Echoes of previous sermons haunt me. Don’t be the bad soil.
You know the parable. Farmer sows seed. The seed falls in four places: the path, a rocky place, a thorny, weedy spot, and the cultivated field.
Only the field yields a crop.
Wasn’t the soil the same? I doubt seriously that the soil next to the plowed field was dramatically different in makeup and content. Powdery red dirt that changed to thick gray clay in the space of a few inches? I doubt it.
And—was the farmer expecting a return from the other three spots?
We have land near north central Texas, where some cousins raise cattle and wheat. I can’t ever remember Cousin Gerald being disappointed that the dirt road didn’t bring in a harvest. Or that the cow pasture just didn’t yield as much as the neighboring wheat field.
The wheat field had been cultivated. The other areas had not. When the rocky ground and the thorny place didn’t produce, I don’t think the farmer was shocked. So, if the soil itself is not the issue, what lessons does this parable teach? Fruitfulness is linked to cultivation.
Lesson 1: Cultivation is a big deal.
It’s the difference between having a crop or not. Spiritual hardness, life’s testing of faith, and the distractions of culture hinder growth and maturity. Ground that’s been broken by the plow and cleared of rocks and weeds proves fertile. Are you open to cultivation? The quality of your relationship with God and your productivity for the Kingdom depends on it.
Lesson 2: The farmer and his workers initiate cultivation.
God, not the soil, starts the process. Our job is to cooperate through obedience. Yet, we can simultaneously be soil and hired hand. As God cultivates our field, He gives us the opportunity to work in fields around us. Children, grandchildren, the cashier at the grocery store. Whether you’re a scarecrow battling birds in spiritual warfare, or a hired hand moving rock or pulling weeds, you help cultivate others. Intercession, encouragement, teaching, accountability—all are the work of the laborer. Who’s working in your field?
Lesson 3: Cultivation is a process.
None of us began as a forty-acre field, plowed and ready for planting. Our own productivity –and consequently, our impact on other fields—depends on how we respond to the cultivation initiated by the Farmer.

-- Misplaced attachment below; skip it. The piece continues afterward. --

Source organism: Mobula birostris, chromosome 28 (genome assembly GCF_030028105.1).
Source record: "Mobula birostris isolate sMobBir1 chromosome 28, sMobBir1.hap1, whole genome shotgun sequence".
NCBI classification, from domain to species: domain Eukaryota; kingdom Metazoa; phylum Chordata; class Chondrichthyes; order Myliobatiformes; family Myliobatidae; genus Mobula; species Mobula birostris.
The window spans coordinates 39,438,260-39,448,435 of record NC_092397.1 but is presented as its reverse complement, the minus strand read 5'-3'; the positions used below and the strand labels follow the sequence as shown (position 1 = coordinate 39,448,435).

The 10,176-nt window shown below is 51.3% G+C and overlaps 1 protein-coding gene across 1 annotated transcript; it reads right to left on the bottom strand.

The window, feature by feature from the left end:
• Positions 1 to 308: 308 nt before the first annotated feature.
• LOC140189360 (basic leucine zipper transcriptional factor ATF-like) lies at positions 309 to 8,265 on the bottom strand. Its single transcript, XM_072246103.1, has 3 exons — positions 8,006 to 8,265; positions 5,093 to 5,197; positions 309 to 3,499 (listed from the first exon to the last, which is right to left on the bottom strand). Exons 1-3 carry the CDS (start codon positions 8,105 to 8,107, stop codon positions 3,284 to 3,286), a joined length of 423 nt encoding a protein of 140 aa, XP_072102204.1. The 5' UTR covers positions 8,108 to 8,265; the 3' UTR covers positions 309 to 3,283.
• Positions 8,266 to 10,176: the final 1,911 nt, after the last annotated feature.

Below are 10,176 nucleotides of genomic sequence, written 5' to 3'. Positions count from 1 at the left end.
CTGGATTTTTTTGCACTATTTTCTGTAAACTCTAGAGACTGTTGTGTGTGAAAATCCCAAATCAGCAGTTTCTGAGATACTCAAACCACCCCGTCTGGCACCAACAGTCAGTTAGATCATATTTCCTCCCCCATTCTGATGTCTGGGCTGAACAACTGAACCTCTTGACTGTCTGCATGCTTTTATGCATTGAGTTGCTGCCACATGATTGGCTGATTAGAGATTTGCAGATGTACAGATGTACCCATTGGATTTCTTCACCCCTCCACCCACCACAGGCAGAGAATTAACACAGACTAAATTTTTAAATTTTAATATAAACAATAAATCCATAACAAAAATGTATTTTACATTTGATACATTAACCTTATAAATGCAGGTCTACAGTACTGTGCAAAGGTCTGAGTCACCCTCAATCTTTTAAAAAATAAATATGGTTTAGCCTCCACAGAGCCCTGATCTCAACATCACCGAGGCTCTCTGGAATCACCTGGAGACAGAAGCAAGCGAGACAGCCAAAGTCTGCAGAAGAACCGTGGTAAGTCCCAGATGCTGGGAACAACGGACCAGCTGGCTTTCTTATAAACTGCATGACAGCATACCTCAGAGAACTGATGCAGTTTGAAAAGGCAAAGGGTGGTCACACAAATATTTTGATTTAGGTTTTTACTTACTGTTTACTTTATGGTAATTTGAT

Are there rocks and roots we need to release?
Do we need to address the spiritual warfare issues at hand instead of hoping they will just go away?
Ask the Holy Spirit to reveal any resistance to the Farmer’s plan or spots of disobedience.
And if you are interceding for other fields, be encouraged. Our Farmer Father is no slacker. As in the parable, when the field has been cultivated and the Word has taken root, the harvest will come. Philippians 1:3-6 (NIV) says this, “I thank my God every time I remember you. In all my prayers for all of you, I always pray with joy because of your partnership in the gospel from the first day until now, being confident of this, that he who began a good work in you will carry it on to completion until the day of Christ Jesus.”
Can you look at your relationship with God and see bits of the cultivation process?
How’s your field today?
Who is working in your field?
What fields have you helped cultivate? How?
Fruitfulness is linked to cultivation. Click to tweet.
Cultivation. It’s the difference between having a crop or not. Click to tweet.
God, not the soil, starts the process. Click to tweet.
We can simultaneously be soil and hired hand. Click to tweet.
Our own productivity depends on how we respond to cultivation. Click to tweet.
Our Farmer Father is no slacker. The harvest will come. Click to tweet.